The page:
Carried out by the Mayo Clinic USA, the new study analysed results from 46 studies with a total of 1,184 participants to look at whether standing burns more calories than sitting. The results showed that standing burned 0.15 kcal per minute more than sitting and so by substituting standing for sitting for six hours a day, a 65 kg person would expend an extra 54 kcal a day.
If there was also no increase in food intake, then this would equate to a loss of 2.5 kilogram in one year and 10 kilogram in four years. The team added that the energy expenditure produced by standing could be even greater than shown in the study, as in the study participants were standing still whereas in reality people often make small movements while standing.
“Our results might be an underestimate because when people stand they tend to make spontaneous movements like shifting weight or swaying from one foot to another, taking small steps forward and back. People may even be more likely to walk to the filing cabinet or trash bin,” senior author Prof. Francisco Lopez-Jimenez commented.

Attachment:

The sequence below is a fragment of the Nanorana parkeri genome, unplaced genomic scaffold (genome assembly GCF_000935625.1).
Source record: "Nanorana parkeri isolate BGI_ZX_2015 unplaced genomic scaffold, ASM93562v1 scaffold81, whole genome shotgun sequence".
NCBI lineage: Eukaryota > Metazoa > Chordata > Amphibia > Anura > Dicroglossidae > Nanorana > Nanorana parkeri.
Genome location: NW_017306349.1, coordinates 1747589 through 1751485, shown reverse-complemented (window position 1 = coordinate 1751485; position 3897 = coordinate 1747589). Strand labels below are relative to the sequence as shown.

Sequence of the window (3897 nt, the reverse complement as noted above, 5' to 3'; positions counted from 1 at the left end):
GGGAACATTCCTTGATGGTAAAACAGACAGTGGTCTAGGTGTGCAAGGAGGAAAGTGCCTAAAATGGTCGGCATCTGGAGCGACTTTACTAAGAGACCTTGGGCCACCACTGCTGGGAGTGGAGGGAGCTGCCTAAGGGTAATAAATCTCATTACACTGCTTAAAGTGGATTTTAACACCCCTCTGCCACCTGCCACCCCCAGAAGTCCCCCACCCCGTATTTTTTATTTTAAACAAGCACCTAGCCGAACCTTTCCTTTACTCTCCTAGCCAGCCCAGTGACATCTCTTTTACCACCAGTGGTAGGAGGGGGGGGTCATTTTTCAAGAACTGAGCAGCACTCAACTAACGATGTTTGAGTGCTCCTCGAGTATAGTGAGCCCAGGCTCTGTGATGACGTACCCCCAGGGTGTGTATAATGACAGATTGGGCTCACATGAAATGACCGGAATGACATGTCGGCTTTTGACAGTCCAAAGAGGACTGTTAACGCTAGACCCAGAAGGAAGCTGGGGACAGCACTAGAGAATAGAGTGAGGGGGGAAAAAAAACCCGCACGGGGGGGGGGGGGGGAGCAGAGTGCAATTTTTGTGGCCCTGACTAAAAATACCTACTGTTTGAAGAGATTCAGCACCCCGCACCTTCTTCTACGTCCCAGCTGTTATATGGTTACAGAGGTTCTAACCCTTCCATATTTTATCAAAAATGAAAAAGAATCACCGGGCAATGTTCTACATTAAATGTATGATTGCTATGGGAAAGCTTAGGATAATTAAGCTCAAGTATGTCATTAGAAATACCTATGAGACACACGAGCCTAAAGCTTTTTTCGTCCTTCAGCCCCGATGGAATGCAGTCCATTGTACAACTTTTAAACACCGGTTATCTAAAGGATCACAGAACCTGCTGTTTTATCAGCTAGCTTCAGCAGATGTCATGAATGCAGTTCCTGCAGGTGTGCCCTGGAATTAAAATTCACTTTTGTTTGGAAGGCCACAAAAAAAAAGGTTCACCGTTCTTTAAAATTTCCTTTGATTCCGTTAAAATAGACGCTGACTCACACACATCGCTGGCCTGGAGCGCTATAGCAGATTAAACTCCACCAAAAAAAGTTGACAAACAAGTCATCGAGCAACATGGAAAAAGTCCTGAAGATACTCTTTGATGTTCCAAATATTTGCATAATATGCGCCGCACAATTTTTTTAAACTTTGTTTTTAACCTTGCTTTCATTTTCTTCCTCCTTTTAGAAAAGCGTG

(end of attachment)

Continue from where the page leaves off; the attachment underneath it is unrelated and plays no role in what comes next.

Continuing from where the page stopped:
As well as linking prolonged sitting to obesity, previous studies have also found a relationship between sedentary behaviour and health problems, such as cardiovascular disease and diabetes, Professor Lopez-Jimenez said, adding that, “Standing not only burns more calories, the additional muscle activity is linked to lower rates of heart attacks, strokes, and diabetes, so the benefits of standing could go beyond weight control.”
Although the team noted that more research is needed to see whether standing could be an effective and practical strategy for weight loss as well as to gather more data on the long-term health implications of standing for long periods, Prof. Lopez-Jimenez concluded, “It is important to avoid sitting for hours at a time. Standing is a very good first step — no pun intended — to avoid this mindset of sitting interminably without moving. Who knows, it may also prompt some people to do a little more and take up some mild physical activity, which would be even more beneficial.”
The results can be found published online in the European Journal of Preventive Cardiology.